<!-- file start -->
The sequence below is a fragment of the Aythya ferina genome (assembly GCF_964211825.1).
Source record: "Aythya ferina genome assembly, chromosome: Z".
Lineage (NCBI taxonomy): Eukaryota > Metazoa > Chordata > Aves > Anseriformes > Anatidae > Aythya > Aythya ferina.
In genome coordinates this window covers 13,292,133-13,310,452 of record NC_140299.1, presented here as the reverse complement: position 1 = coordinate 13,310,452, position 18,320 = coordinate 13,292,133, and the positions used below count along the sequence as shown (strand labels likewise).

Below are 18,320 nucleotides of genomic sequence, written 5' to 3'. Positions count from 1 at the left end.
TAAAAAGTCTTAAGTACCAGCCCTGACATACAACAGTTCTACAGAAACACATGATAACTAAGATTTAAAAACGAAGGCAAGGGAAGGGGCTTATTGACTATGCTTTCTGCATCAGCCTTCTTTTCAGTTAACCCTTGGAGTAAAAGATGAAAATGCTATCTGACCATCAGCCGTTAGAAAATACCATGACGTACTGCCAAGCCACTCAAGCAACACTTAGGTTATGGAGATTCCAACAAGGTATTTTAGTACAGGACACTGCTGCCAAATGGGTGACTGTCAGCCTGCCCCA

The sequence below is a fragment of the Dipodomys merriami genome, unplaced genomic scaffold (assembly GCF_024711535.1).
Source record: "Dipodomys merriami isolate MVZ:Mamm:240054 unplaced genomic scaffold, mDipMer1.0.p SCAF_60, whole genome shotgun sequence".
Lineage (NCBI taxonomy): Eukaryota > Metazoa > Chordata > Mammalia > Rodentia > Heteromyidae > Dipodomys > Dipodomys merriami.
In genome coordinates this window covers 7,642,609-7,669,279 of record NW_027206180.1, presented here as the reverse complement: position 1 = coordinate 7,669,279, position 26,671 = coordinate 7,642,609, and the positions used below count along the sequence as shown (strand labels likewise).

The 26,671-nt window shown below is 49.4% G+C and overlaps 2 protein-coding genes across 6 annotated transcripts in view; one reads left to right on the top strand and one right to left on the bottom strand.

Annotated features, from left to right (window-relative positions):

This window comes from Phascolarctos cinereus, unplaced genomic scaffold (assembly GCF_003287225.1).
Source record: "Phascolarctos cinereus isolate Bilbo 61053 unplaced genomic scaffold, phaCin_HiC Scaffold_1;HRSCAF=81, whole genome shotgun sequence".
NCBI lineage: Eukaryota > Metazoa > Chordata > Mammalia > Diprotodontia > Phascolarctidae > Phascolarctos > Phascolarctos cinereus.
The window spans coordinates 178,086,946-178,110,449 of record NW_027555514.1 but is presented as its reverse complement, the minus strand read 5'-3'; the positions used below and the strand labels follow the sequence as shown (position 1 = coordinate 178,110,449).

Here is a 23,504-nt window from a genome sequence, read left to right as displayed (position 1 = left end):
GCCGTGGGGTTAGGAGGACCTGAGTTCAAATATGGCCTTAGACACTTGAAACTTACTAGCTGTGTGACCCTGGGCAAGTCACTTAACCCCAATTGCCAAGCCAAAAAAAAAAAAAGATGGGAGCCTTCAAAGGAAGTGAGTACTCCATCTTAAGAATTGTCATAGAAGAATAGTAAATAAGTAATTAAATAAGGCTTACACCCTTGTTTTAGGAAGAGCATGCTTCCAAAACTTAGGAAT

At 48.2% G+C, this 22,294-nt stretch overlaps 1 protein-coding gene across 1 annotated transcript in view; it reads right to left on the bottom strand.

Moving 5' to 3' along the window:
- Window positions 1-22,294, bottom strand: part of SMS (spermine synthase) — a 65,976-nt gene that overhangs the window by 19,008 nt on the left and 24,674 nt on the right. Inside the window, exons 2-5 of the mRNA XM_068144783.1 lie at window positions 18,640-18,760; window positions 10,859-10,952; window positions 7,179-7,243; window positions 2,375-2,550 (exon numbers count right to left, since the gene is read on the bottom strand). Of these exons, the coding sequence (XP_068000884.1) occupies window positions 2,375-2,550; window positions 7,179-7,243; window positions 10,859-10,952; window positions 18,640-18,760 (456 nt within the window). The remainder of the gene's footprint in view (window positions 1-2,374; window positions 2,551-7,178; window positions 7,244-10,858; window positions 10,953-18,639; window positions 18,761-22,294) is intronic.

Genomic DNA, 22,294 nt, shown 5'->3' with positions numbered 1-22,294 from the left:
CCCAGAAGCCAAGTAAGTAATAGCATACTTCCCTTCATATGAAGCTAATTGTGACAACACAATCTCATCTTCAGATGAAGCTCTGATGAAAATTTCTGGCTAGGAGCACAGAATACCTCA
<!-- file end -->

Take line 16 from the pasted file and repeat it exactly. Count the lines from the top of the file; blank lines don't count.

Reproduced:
The window spans coordinates 178,086,946-178,110,449 of record NW_027555514.1 but is presented as its reverse complement, the minus strand read 5'-3'; the positions used below and the strand labels follow the sequence as shown (position 1 = coordinate 178,110,449).